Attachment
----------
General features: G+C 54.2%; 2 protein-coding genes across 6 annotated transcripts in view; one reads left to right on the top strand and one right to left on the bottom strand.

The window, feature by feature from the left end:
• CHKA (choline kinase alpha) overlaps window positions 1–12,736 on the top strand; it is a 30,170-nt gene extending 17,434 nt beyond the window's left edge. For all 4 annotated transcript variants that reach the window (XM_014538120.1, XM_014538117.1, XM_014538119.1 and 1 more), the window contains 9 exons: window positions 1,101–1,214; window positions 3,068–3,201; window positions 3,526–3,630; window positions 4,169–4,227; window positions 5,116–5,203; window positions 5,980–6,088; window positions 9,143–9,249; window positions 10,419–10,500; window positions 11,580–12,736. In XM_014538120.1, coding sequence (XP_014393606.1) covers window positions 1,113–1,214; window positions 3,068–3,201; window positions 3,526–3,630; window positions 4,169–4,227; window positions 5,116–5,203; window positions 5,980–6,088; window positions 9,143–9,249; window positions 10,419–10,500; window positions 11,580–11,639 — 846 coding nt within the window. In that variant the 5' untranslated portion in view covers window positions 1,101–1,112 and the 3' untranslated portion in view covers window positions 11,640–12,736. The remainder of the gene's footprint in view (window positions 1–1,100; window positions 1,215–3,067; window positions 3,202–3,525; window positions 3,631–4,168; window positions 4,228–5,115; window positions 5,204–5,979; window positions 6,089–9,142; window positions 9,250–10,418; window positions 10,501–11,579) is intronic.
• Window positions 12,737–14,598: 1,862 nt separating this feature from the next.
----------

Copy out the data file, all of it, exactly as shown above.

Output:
General features: G+C 54.2%; 2 protein-coding genes across 6 annotated transcripts in view; one reads left to right on the top strand and one right to left on the bottom strand.

The window, feature by feature from the left end:
• CHKA (choline kinase alpha) overlaps window positions 1–12,736 on the top strand; it is a 30,170-nt gene extending 17,434 nt beyond the window's left edge. For all 4 annotated transcript variants that reach the window (XM_014538120.1, XM_014538117.1, XM_014538119.1 and 1 more), the window contains 9 exons: window positions 1,101–1,214; window positions 3,068–3,201; window positions 3,526–3,630; window positions 4,169–4,227; window positions 5,116–5,203; window positions 5,980–6,088; window positions 9,143–9,249; window positions 10,419–10,500; window positions 11,580–12,736. In XM_014538120.1, coding sequence (XP_014393606.1) covers window positions 1,113–1,214; window positions 3,068–3,201; window positions 3,526–3,630; window positions 4,169–4,227; window positions 5,116–5,203; window positions 5,980–6,088; window positions 9,143–9,249; window positions 10,419–10,500; window positions 11,580–11,639 — 846 coding nt within the window. In that variant the 5' untranslated portion in view covers window positions 1,101–1,112 and the 3' untranslated portion in view covers window positions 11,640–12,736. The remainder of the gene's footprint in view (window positions 1–1,100; window positions 1,215–3,067; window positions 3,202–3,525; window positions 3,631–4,168; window positions 4,228–5,115; window positions 5,204–5,979; window positions 6,089–9,142; window positions 9,250–10,418; window positions 10,501–11,579) is intronic.
• Window positions 12,737–14,598: 1,862 nt separating this feature from the next.